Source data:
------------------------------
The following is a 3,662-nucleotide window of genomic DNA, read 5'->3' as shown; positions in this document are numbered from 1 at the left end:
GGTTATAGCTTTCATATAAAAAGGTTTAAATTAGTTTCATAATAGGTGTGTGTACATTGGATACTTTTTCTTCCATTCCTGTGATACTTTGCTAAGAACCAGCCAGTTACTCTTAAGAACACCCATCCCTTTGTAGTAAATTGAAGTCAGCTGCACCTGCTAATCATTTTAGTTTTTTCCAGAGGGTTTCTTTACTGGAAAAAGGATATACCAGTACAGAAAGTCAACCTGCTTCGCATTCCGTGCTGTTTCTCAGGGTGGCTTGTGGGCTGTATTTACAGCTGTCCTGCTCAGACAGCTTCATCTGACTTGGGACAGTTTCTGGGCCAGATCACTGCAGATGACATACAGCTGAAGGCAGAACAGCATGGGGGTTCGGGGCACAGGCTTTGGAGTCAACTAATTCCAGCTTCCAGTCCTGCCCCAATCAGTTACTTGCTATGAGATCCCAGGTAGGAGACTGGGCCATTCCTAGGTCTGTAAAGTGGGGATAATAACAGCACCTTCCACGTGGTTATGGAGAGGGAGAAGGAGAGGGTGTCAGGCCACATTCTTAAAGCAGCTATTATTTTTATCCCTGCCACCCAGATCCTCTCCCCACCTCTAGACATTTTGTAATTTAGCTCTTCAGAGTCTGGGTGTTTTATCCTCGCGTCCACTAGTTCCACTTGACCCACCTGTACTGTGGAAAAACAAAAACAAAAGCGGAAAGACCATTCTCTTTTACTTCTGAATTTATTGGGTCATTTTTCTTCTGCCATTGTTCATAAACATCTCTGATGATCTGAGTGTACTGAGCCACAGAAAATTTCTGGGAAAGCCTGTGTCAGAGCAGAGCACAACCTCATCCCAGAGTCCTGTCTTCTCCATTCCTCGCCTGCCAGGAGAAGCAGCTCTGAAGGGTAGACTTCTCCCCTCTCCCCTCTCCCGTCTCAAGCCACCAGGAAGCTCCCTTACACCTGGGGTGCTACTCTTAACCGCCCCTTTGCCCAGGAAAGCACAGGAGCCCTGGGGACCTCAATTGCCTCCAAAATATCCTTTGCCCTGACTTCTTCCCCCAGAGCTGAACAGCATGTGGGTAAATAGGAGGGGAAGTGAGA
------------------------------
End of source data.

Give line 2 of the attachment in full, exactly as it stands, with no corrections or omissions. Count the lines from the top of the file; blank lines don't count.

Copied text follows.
GGTTATAGCTTTCATATAAAAAGGTTTAAATTAGTTTCATAATAGGTGTGTGTACATTGGATACTTTTTCTTCCATTCCTGTGATACTTTGCTAAGAACCAGCCAGTTACTCTTAAGAACACCCATCCCTTTGTAGTAAATTGAAGTCAGCTGCACCTGCTAATCATTTTAGTTTTTTCCAGAGGGTTTCTTTACTGGAAAAAGGATATACCAGTACAGAAAGTCAACCTGCTTCGCATTCCGTGCTGTTTCTCAGGGTGGCTTGTGGGCTGTATTTACAGCTGTCCTGCTCAGACAGCTTCATCTGACTTGGGACAGTTTCTGGGCCAGATCACTGCAGATGACATACAGCTGAAGGCAGAACAGCATGGGGGTTCGGGGCACAGGCTTTGGAGTCAACTAATTCCAGCTTCCAGTCCTGCCCCAATCAGTTACTTGCTATGAGATCCCAGGTAGGAGACTGGGCCATTCCTAGGTCTGTAAAGTGGGGATAATAACAGCACCTTCCACGTGGTTATGGAGAGGGAGAAGGAGAGGGTGTCAGGCCACATTCTTAAAGCAGCTATTATTTTTATCCCTGCCACCCAGATCCTCTCCCCACCTCTAGACATTTTGTAATTTAGCTCTTCAGAGTCTGGGTGTTTTATCCTCGCGTCCACTAGTTCCACTTGACCCACCTGTACTGTGGAAAAACAAAAACAAAAGCGGAAAGACCATTCTCTTTTACTTCTGAATTTATTGGGTCATTTTTCTTCTGCCATTGTTCATAAACATCTCTGATGATCTGAGTGTACTGAGCCACAGAAAATTTCTGGGAAAGCCTGTGTCAGAGCAGAGCACAACCTCATCCCAGAGTCCTGTCTTCTCCATTCCTCGCCTGCCAGGAGAAGCAGCTCTGAAGGGTAGACTTCTCCCCTCTCCCCTCTCCCGTCTCAAGCCACCAGGAAGCTCCCTTACACCTGGGGTGCTACTCTTAACCGCCCCTTTGCCCAGGAAAGCACAGGAGCCCTGGGGACCTCAATTGCCTCCAAAATATCCTTTGCCCTGACTTCTTCCCCCAGAGCTGAACAGCATGTGGGTAAATAGGAGGGGAAGTGAGA